Eager for congressional action on energy to meet their constituents' demand over the July 4 recess, the House yesterday overwhelmingly passed a bill setting up a multimillion dollar program to create syntheic fuels as a substitute for dwindling supplies of crude oil.
The vote was 368 to 25.
At the same time, the House Rules Committee moved to send to the floor for action later this week a second major energy measure taxing windfall profits of oil companies.
With broad bipartisan support, the synthetic fuels bill moved through the House like an express train. The only arguments were over the size of the program and whether it should be funded out of the Treasury or a trust fund formed from windfall profits tax monies.
Majority Leader Jim Wright (D-Tex.), with the backing of the Democratic leadership, moved to up the ante on the bill from a five-year goal of 500,000 barrels of synfuels a day to a 1990 goal of 2 million barrels a day. Wright's amendement also increased the authority from $2 billion to $3 billion. The amendment passed on a voice vote.
Republican Whip Robert Michel (R-Ill.) argued that the $3 billion should be taken from the trust fund to be set up from the windfall profits tax, but that idea was defeated by a 55-to-33 vote.
Wright's amendment provided that the $3 billion could come from either the general treasury or the trust fund.But Michel said "it will come back to haunt us if we tax the oil companies, but then hit the taxpayer for more money to finance synthetic fuels." Michel said the trust fund should not be used "as a general fund to solve social ills" such as aid to the elderly, rebates for the poor and other items liberal democrats want paid for from the trust fund.
But Rep. Stewart McKiney (R-Conn.) said there was no guarantee at this point the Senate would pass a windfall profits tax and if the tax died, the synthetic fuels bill would die with it.
Technically the synthetic fuels bill is aimed at supplying synthetic fuels for military use, since it is attached to a defence production bill, but the expanded program would provide for some private-sector needs also.
The measure empowers the president to make advance commitments to buy synthetic fuels for mational defense and use up to $3 billion to pay the difference between the contract price and the market price of syn-fuels, which it is estimated now would cost about $28 a barrel.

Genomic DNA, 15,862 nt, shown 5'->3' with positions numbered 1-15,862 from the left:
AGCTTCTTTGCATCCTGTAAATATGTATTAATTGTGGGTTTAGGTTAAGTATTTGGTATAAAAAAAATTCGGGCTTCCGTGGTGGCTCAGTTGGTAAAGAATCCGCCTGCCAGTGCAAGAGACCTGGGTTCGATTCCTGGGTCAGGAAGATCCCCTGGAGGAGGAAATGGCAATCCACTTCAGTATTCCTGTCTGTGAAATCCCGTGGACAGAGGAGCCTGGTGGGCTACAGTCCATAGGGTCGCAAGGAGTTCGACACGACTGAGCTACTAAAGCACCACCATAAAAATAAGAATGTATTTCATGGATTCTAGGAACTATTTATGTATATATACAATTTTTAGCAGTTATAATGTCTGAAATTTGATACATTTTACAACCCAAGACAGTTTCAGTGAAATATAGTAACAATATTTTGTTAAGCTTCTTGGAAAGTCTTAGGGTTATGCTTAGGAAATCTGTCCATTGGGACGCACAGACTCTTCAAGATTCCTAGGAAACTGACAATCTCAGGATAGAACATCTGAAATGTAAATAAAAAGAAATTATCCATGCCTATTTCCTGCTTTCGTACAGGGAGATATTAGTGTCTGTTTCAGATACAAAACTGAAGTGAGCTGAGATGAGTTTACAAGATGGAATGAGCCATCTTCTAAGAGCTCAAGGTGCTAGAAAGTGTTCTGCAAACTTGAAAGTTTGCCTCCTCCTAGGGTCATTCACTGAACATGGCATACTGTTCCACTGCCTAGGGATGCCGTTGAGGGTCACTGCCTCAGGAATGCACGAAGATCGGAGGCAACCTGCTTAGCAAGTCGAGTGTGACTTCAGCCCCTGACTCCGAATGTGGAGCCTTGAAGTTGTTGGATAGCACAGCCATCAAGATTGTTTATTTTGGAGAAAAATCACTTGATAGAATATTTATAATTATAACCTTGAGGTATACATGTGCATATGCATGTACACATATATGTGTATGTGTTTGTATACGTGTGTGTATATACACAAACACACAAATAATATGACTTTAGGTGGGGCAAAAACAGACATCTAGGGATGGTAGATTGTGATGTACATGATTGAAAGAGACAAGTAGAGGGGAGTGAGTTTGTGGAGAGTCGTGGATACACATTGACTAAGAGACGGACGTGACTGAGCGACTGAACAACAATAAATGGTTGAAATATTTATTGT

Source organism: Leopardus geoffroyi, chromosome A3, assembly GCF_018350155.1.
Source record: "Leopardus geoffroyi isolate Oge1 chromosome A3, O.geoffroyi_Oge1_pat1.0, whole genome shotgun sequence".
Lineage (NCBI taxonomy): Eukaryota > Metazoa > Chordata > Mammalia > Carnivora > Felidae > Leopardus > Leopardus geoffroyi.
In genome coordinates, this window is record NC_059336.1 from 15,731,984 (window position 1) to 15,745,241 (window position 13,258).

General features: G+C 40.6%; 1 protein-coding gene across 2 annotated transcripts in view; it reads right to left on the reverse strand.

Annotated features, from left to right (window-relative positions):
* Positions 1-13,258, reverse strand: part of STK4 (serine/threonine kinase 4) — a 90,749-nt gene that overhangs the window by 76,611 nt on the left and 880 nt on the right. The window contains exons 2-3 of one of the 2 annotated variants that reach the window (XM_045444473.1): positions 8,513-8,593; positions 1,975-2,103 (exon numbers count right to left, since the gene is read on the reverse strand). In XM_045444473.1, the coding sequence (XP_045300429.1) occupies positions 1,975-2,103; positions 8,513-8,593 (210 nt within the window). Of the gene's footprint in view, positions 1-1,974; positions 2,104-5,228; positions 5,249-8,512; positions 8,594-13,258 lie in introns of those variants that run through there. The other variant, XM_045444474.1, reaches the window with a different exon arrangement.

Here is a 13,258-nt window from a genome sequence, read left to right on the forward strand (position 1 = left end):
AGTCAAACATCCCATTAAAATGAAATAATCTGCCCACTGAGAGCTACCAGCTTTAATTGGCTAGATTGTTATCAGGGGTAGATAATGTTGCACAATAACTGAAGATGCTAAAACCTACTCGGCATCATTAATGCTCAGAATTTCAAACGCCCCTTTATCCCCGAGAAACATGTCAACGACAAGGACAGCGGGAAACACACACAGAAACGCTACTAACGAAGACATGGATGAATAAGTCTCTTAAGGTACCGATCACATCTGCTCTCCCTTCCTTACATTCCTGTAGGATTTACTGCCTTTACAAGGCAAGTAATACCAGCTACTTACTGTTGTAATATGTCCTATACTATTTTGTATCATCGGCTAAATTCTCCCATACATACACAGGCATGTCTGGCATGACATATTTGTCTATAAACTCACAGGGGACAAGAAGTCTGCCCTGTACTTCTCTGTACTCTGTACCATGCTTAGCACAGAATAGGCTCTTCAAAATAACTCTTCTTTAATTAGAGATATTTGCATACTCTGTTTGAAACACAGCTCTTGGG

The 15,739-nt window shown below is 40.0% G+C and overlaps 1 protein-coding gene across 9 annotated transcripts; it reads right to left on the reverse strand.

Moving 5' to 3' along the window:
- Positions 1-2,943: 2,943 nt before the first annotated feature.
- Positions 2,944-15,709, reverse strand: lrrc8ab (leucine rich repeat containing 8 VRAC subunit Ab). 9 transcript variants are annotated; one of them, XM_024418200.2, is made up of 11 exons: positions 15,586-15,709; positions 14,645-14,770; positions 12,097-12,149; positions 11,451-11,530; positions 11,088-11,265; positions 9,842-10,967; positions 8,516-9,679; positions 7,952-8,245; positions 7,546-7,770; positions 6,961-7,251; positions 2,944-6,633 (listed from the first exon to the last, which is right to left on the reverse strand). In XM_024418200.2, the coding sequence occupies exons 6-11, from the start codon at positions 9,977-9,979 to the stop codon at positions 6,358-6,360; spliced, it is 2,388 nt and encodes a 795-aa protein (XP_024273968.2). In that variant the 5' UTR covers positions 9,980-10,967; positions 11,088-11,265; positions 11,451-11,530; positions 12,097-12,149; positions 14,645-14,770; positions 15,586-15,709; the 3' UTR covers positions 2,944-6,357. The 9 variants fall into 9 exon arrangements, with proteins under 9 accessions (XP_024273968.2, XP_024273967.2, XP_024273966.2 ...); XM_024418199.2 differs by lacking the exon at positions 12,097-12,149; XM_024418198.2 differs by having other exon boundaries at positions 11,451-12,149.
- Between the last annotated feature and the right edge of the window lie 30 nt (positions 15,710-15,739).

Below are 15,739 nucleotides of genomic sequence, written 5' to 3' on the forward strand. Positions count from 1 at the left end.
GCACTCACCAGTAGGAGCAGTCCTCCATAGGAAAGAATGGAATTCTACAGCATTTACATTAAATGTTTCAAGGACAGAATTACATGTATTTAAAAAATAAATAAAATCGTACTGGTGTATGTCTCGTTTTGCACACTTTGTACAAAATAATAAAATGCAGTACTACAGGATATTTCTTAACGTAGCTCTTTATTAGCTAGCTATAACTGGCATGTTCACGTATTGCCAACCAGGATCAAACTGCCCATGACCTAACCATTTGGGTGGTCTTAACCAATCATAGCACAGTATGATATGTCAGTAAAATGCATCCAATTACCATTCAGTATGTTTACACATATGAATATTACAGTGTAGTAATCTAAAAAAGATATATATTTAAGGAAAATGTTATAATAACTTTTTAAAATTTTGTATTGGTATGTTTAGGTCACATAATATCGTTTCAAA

If the subsidy fails to encourage industry to build synthetic fuel plants, the government could build them and lease them to private operators.
The bill also provide loan guarantees and direct loans as incentives to industry to invest in the plants.
The bill does not specify any particular type of synthetic fuel, and allows industry to choose between coal lique-faction, oil shale, biomass and any other feedstocks and conversion process.
It limits government contracts to a maximum 100,000 barrels a day purchase, and gives the Congress a one house veto over any purchase of more than 75,000 barrels a day.
Wright said the bill would "give the American public the heart and hope the nation is moving ahead." He said the "time has come to break the stranglehold foreign powers are exerting on us" through their control of the oil supply."
The House turned down 263-127 an amendment by Rep. Morris Udall (D-Ariz.) that would have prevented the eight largest oil companies from participating in the program.
But it accepted amendments that would prevent the president from using bill to impose rations, prohibited resale of synthetic fuel to foreign countries and expedited licensing and contract procedures by requiring final approval of permits by federal agencies within 12 months.
The cost of the bill depends on the market price of oil and of synthetic fuels at the time the fuels are manufactured. Wright predicted if costs keep rising on OPEC oil, the bill could cost nothing. But the Congressional Budget Office estimated the cost of the $2 billion scaled down version could be as high as $22 billion.
Meanwhile, the House Rules Committee cleared the windfall profits tax bill to the House floor with a rule permitting two specific amendments.
One would lower the proposed tax rate from 70 to 60 per cent. The other would toughen the bill by lengthening the period that low-cost "old" oil would be subject to a high tax. The resoultion was approved by a voice vote. The bill is scheduled for House action Thursday.
The synthetic fuel bill the House passed will not provide a drop of gas or oil for several years. For the immediate future the nation can look forward to continued shortages a Shell Oil Co. official told a House energy subcommittee yesterday.
R. E. Hall, general manager of oil products at Shell's Houston headquarters, said "we are going to see a shortage in (oil) products as long as we this shortage of crude (oil) coming into refineries."
The result, Hall said, is that Americans face a trade-off: They will have to get by on less gasoline and diesel fuel this summer if the oil industry is to produce enough home heating oil to meet next winter's demands.
Gasoline, diesel and heating oil are all produced from the same raw material - crude oil. To produce more of the latter, Hall said, "you've got to cut gasoline production barrel for barrel."
Hall said he expects the oil industry as a whole will be able to produce the 230 to 240 million barrels of heating oil that the federal government has said must be on hand by the start of the heating season next october.
"But that will come at the expense of gasoline," Hall said. "The lines this summer will not get any shorter."